>>>>>> treat
>>>>>> their readers almost as if they are morons. And it's awful the way the
>>>>>> readers don't seem to mind.
>>>>>> You've said, "Journalism is the last line of defense in this country."
>>>>>>
>>>>>> I think that's still true. I think people would be getting away with
>>>>>> much more, were it not for newspapers blowing the whistle, or just being
>>>>>> there to observe.
>>>>>> Could you imagine having stayed in journalism and not being a
>>>>>> playwright?
>>>>>> No. Looking at it now, I would think of that as an unhappy outcome,
>>>>>> not because I love the theatre, in quotes, but because it was wonderful 
>>>>>> to
>>>>>> work for myself and not have to be accountable to somebody. I have a
>>>>>> formulation about the luck we've had, which is that people like myself
>>>>>> appear to have promoted a recreation into a career. We're getting away 
>>>>>> with
>>>>>> it, and it's the getting away with it part which I don't want to lose. It
>>>>>> seems quite capricious, the way one profession is rewarded over another 
>>>>>> one.
>>>>>> There's an evolution in every kind of society, particularly now in what 
>>>>>> we
>>>>>> call the free-market society, where certain pursuits are amazingly
>>>>>> over-rewarded. Being a popular singer, or in a band. There's no logic in 
>>>>>> it.
>>>>>>
>>>>>> For you, having chosen playwriting, it's a kind of super freelance.
>>>>>> You're not beholden to anyone.
>>>>>> No. I'm one of the people who fall into the over-rewarded category, I
>>>>>> suppose. I don't coast on it. I work harder than I used to when I was a
>>>>>> reporter. But it feels different. I do it for myself.
>>>>>> You've talked about writing a play about your growing up in India. Is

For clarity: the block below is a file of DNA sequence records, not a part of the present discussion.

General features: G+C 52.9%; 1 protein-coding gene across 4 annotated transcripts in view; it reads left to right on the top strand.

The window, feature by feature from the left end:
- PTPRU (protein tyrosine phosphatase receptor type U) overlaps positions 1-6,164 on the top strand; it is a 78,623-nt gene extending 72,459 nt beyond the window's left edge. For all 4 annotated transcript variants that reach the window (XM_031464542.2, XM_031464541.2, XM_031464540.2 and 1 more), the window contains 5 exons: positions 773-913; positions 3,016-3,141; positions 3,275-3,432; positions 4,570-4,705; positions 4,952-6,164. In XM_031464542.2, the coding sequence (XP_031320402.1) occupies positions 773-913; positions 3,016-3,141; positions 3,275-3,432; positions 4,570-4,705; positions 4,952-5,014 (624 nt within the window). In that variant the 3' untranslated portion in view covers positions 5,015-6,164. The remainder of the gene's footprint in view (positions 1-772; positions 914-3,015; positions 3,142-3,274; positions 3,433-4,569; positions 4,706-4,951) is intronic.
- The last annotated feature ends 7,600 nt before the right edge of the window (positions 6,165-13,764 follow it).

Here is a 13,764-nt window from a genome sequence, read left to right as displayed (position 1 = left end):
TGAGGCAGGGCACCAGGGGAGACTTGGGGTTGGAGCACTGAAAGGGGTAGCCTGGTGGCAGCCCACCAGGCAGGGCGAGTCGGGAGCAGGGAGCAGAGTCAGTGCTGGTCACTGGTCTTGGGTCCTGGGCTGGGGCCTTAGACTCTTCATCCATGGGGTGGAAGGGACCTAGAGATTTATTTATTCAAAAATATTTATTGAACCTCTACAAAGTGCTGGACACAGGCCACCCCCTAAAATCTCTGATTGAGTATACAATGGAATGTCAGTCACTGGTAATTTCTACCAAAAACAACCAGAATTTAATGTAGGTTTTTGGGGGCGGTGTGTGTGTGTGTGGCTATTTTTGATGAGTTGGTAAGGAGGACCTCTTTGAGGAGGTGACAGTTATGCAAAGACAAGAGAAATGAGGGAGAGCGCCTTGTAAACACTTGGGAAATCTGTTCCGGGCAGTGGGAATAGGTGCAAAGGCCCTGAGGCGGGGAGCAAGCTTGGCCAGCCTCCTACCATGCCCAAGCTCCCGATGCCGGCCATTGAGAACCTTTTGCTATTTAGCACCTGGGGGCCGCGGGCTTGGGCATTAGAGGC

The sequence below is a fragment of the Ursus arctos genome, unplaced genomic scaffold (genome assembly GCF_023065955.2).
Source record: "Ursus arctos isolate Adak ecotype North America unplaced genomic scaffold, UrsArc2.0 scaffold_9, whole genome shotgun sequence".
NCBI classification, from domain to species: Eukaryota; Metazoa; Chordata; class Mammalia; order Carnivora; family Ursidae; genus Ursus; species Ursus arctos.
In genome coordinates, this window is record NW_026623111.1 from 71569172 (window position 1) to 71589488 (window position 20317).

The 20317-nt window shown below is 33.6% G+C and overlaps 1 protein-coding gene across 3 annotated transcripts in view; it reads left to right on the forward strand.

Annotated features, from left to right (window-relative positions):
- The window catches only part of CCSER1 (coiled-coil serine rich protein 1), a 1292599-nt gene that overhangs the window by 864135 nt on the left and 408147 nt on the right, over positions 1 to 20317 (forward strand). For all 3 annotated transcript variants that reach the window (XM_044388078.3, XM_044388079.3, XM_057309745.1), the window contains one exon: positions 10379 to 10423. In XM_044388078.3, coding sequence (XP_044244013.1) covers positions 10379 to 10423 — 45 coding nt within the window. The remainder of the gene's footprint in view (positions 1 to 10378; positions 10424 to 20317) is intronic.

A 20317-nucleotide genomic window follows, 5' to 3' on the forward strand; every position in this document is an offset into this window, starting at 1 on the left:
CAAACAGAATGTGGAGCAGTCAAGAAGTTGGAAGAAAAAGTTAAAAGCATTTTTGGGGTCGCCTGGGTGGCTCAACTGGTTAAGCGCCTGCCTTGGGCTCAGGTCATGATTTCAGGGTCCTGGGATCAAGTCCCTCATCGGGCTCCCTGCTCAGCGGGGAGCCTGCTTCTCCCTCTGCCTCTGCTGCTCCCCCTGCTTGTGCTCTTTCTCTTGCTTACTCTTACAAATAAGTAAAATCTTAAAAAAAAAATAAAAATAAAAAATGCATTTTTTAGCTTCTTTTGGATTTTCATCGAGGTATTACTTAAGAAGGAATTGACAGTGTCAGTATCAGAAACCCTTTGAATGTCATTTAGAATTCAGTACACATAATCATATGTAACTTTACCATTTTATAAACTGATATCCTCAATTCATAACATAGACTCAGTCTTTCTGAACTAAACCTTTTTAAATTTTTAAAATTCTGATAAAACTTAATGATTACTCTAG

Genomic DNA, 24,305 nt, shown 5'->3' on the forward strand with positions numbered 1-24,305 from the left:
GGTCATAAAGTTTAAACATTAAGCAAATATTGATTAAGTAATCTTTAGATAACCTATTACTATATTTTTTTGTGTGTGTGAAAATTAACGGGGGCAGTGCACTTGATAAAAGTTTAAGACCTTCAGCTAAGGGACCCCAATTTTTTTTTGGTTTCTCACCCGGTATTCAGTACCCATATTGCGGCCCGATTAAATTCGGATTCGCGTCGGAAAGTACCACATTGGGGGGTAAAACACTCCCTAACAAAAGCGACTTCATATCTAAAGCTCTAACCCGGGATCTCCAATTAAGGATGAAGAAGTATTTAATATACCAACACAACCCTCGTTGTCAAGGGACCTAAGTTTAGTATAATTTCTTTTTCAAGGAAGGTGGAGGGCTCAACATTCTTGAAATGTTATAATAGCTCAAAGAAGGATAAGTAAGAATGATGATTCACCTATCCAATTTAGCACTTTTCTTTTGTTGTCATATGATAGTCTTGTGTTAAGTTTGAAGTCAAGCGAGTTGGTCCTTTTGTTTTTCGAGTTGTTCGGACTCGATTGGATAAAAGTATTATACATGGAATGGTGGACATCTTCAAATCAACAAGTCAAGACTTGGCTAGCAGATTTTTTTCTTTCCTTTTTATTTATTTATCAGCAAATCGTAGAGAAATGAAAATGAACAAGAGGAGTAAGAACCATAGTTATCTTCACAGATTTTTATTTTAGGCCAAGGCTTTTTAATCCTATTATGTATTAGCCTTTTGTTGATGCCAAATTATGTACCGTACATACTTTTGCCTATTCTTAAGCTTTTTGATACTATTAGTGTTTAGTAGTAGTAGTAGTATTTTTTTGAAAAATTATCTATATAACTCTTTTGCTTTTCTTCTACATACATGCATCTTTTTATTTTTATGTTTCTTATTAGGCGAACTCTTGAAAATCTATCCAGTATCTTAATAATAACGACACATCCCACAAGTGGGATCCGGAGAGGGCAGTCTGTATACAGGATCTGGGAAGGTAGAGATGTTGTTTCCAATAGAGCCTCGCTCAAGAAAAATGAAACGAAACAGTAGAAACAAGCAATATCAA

>>>>>> Indian Ink the play?
>>>>>> No. I had talked about writing about the ethos of empire, and I
>>>>>> suppose that's a very good example of what we were speaking about 
>>>>>> earlier:
>>>>>> the acorn hasn't been thrown away. But it's not really just that. It's 
>>>>>> much
>>>>>> more an intimate play than a polemical play. One kids oneself along that
>>>>>> every little shred of reference to the larger subject resonates through 
>>>>>> the
>>>>>> whole piece, and enlarges the play. That's just a kind of sweet thought 
>>>>>> by
>>>>>> the playwright.
>>>>>> Does it surprise you that you've dealt with so many different
>>>>>> subjects?
>>>>>> No. I'm a bit of a gadfly. Different things catch my interest for a
>>>>>> while, and I have a hot flush about it, and something else catches my
>>>>>> interest. Of course, a gadfly is not the ultimate compliment.
>>>>>> It borders on the dilettante.
>>>>>> Precisely. What we're leaving out: The cake is upside down. Theatre is
>>>>>> a popular art form, it's part of the world of relief and release, of
>>>>>> entertainment. That's what it's for. The other bit of the cake which is 
>>>>>> to
>>>>>> do with formulating and promulgating and examining and revealing issues,
>>>>>> life that's a program that can be continued through other means: 
>>>>>> journalism,
>>>>>> television, essays. There's a case for the view that if you've chosen to
>>>>>> work for the theatre, your fundamental objective is to be part of an art
>>>>>> form that diverts, entertains and instructs rather than that you're 
>>>>>> engaged
>>>>>> in teaching your fellow citizens certain lessons.
>>>>>> You said that if you wanted to change the world, the last thing you
>>>>>> would do is write a play.
>>>>>> What I really meant was that if there is a local concrete problem
>>>>>> which you want to change, yes. I said that, but I'm not sure that it's
>>>>>> entirely watertight. Maybe the way to continue our conversation about
>>>>>> newspapers would be to write a play.
>>>>>> Is plot still difficult for you?
>>>>>> Can't you tell? [Laughs.] With Arcadia I got lucky. I didn't know it
>>>>>> would work out like that. Like most writers like most people-- if I could
>>>>>> live a slightly different kind of life, it would make an enormous amount 
>>>>>> of
>>>>>> difference to how much I wrote, and the quality of what I wrote.
>>>>>> Occasionally you get into a period where mentally you're living with this
>>>>>> play, nothing is interrupting you, and all the possibilities the neurons 
>>>>>> or
>>>>>> nerve ends you're aware of them all and, consciously or subconsciously, 
>>>>>> you